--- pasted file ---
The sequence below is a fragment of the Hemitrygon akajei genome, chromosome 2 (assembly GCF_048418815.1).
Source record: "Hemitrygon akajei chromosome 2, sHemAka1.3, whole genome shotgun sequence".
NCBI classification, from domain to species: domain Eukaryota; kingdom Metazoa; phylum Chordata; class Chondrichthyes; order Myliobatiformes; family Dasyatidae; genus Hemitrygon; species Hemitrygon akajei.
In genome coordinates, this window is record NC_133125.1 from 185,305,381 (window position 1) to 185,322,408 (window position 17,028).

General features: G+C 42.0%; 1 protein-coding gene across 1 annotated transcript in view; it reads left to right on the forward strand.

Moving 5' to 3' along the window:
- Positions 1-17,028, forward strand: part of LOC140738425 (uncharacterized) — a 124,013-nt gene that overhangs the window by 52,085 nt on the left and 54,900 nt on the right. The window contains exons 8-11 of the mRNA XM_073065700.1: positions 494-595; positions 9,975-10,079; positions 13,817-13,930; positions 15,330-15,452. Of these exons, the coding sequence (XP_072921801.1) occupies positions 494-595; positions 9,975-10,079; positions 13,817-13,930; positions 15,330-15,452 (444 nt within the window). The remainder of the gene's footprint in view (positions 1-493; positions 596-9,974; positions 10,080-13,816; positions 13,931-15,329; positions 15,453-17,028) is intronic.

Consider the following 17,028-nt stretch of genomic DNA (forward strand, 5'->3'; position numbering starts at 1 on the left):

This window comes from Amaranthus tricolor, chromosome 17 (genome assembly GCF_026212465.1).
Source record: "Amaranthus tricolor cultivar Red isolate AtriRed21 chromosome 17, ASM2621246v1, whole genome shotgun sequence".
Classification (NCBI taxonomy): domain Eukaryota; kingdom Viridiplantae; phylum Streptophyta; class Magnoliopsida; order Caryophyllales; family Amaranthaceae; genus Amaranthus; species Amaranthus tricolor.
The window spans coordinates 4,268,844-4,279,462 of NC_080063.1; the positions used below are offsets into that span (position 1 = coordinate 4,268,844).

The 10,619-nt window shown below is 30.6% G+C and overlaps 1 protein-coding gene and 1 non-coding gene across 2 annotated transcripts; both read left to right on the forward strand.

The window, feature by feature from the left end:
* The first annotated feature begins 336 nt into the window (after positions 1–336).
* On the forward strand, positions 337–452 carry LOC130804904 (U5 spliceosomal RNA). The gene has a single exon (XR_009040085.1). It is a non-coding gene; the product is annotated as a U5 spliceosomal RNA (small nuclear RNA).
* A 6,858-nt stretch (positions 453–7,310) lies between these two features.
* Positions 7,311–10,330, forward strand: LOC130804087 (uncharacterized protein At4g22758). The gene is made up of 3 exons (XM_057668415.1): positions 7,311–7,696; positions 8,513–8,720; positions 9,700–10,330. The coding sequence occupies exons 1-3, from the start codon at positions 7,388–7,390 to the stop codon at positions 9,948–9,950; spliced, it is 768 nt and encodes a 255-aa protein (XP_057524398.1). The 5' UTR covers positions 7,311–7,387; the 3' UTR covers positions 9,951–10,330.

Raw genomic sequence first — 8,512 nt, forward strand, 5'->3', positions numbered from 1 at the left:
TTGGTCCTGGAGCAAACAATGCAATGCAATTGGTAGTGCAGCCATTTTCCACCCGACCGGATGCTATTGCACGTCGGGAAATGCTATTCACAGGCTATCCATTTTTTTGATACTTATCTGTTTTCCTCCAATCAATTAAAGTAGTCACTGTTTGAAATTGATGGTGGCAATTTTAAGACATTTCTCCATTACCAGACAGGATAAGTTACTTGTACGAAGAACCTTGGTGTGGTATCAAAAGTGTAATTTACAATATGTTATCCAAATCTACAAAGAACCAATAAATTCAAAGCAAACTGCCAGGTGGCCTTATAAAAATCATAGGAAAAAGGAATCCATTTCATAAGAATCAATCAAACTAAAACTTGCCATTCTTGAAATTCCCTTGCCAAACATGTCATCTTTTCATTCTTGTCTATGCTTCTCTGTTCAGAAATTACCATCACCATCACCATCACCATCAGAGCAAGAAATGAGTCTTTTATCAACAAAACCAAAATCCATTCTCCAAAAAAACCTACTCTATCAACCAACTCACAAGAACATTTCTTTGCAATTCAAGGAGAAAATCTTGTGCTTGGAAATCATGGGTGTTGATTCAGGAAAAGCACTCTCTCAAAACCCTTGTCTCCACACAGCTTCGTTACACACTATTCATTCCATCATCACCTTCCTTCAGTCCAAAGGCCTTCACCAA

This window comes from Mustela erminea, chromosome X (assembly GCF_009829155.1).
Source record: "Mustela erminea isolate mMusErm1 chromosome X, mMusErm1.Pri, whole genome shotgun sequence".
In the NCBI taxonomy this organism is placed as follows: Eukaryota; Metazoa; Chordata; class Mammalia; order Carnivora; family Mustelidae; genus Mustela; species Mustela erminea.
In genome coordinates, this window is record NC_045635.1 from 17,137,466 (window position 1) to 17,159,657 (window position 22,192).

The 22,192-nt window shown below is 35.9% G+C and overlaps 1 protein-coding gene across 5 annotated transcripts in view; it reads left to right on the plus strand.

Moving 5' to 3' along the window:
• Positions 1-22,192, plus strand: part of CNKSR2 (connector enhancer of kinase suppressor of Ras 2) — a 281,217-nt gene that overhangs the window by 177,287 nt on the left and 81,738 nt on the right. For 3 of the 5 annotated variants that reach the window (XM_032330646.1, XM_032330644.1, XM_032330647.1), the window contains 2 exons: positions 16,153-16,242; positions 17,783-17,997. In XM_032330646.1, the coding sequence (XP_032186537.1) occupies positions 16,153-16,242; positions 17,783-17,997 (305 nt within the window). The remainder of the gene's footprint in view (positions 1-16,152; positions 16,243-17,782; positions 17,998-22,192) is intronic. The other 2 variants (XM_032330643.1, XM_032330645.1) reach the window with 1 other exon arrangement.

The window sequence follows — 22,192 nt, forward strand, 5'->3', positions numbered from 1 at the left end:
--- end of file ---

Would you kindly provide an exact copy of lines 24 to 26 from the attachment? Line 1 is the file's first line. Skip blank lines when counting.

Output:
In genome coordinates, this window is record NC_045635.1 from 17,137,466 (window position 1) to 17,159,657 (window position 22,192).

The 22,192-nt window shown below is 35.9% G+C and overlaps 1 protein-coding gene across 5 annotated transcripts in view; it reads left to right on the plus strand.

Moving 5' to 3' along the window: